“When you do a promotion, customers must not feel like they’ve been cheated. I told my chefs, each serving of two crabs must weigh 1kg or more, then it’s worth it,” said Roland. I couldn’t agree more. At a little over 500g per crab, my serving was ample, delicious and great value for money.

There’s always something quite ceremonial and special about sharing a meal of chilli crabs, especially at a stalwart like Roland Restaurant, which calls to mind classic Chinese banqueting halls and childhood family feasts.

Eating chilli crabs is such a sensuous experience – you have to be prepared to get hands-on messy, cracking through shells, sucking out hidden morsels from nooks and crannies, sopping up pools of gravy.

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By the time I was done, there was probably as much sauce on me as there had been on the crabs. Thank God for piles of napkins and those little finger bowls of calamansi lime tea. Or if you prefer, you can ask for disposable plastic gloves. But where’s the fun in that? It can be such an investment of time and effort, but Roland Restaurant’s chilli crabs are definitely worth getting your hands (and everything else) deliciously dirty for.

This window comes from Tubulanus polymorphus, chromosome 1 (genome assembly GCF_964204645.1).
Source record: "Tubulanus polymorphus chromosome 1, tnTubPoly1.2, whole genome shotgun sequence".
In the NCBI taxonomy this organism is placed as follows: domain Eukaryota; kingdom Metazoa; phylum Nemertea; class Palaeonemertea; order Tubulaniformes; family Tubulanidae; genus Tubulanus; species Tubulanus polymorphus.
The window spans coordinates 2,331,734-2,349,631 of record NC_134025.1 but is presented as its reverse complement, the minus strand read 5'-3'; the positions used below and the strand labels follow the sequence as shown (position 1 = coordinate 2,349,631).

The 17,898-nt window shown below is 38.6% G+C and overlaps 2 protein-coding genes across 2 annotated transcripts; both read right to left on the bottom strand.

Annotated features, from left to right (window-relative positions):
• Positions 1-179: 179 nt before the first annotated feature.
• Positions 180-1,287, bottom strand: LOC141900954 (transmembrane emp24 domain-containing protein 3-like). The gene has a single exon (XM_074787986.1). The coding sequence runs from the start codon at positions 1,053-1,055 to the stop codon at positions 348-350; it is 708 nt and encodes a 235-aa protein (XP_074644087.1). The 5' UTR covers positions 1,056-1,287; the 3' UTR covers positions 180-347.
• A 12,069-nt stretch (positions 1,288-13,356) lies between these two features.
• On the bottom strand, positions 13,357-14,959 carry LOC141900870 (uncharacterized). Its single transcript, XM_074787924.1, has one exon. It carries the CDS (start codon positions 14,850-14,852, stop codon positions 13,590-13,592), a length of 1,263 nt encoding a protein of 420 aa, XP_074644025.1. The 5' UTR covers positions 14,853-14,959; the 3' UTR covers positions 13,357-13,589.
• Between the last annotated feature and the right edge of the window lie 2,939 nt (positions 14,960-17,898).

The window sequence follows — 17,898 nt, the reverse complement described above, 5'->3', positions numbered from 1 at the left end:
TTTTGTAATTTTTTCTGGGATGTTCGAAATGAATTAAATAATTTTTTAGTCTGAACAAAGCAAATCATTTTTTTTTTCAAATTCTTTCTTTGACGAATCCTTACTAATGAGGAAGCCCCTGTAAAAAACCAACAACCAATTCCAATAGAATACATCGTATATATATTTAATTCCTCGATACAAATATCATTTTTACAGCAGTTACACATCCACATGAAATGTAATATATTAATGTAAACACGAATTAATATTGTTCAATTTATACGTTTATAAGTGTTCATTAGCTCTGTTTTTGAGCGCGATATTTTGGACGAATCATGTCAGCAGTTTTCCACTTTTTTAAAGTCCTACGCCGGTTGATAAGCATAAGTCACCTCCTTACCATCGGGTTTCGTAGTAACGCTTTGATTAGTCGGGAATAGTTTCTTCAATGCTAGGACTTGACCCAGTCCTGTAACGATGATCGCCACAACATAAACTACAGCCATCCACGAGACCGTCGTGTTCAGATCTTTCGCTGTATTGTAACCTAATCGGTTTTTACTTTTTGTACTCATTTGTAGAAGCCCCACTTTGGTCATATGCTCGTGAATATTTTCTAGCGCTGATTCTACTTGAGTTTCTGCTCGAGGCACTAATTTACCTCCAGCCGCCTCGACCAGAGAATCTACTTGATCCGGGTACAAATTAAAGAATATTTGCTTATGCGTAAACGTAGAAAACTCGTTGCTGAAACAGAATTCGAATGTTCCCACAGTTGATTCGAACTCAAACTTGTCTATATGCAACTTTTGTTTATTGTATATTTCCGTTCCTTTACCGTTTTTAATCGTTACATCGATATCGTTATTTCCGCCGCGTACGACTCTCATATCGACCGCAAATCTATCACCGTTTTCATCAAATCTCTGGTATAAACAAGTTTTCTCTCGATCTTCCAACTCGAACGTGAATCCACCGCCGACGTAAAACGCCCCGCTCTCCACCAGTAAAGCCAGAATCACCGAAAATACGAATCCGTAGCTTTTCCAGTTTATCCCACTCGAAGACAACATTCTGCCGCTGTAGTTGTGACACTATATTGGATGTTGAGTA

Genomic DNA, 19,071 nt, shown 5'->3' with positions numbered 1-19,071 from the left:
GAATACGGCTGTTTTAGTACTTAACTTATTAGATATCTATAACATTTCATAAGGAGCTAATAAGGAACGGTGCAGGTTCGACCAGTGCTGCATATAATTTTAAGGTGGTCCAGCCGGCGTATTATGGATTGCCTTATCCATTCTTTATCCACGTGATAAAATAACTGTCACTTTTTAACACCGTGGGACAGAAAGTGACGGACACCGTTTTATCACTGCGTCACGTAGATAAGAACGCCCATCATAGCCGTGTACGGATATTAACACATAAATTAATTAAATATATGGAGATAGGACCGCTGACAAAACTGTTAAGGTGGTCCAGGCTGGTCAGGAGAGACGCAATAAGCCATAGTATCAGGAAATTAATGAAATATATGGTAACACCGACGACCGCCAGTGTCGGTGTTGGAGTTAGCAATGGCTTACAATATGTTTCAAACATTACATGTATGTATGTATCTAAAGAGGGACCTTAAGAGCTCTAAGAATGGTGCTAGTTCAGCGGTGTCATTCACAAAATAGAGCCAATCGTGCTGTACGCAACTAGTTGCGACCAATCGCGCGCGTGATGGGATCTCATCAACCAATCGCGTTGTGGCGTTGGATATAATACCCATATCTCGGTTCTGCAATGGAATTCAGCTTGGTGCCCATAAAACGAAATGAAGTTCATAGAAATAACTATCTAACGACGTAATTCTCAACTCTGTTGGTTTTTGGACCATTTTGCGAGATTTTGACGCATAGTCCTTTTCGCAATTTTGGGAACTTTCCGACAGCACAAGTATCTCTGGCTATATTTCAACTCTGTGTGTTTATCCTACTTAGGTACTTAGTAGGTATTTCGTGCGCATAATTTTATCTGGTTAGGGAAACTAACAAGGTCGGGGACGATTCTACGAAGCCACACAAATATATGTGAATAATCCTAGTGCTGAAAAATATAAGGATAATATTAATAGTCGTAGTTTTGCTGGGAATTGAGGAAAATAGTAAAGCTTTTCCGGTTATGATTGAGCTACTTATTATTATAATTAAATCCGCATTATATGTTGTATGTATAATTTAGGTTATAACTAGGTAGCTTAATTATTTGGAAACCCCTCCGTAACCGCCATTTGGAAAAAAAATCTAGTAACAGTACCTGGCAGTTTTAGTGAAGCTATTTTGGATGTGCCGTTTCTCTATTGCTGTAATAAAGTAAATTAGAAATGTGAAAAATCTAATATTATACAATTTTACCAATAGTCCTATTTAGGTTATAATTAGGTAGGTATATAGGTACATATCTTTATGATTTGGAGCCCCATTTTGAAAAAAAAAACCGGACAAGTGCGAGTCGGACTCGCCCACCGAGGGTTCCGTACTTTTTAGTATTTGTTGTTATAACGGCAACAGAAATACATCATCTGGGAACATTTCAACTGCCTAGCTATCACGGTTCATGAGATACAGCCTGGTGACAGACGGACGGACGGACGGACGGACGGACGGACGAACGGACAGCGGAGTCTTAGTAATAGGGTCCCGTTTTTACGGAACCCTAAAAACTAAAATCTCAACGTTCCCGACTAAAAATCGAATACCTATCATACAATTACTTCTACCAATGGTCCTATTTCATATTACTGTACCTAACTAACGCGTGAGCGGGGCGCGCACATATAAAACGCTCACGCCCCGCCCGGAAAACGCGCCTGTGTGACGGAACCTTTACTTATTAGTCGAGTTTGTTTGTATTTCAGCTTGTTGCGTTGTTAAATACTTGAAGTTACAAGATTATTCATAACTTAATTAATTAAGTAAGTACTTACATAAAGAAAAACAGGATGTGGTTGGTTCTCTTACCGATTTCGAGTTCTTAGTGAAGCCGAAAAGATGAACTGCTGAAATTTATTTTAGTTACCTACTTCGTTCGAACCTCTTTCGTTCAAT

Located at Block 89, Marine Parade Central, # 06-750 Singapore 440089. Opening hours daily from 11.30am to 2.30pm for lunch and 6pm to 10.30pm for dinner. Call 6440 8205 for reservations or to order takeaway.


For an updated version of chilli crab, American fast food meets local zi char in Wok In Burger’s decadent, deep-fried softshell crab burger with chilli crab sauce and fries.

The resturant-within-a-restaurant concept shares the same space as sister eatery Keng Eng Kee (KEK), which has a Michelin plate for its famed zi char dishes, including traditional chilli crab.

Wok In Burger's deep-fried softshell crab burger with chilli crab sauce and fries. It shares the same space as sister eatery Keng Eng Kee, which has a Michelin plate for its zi char dishes, including traditional chilli crab. (Photo: Kelvin Chia)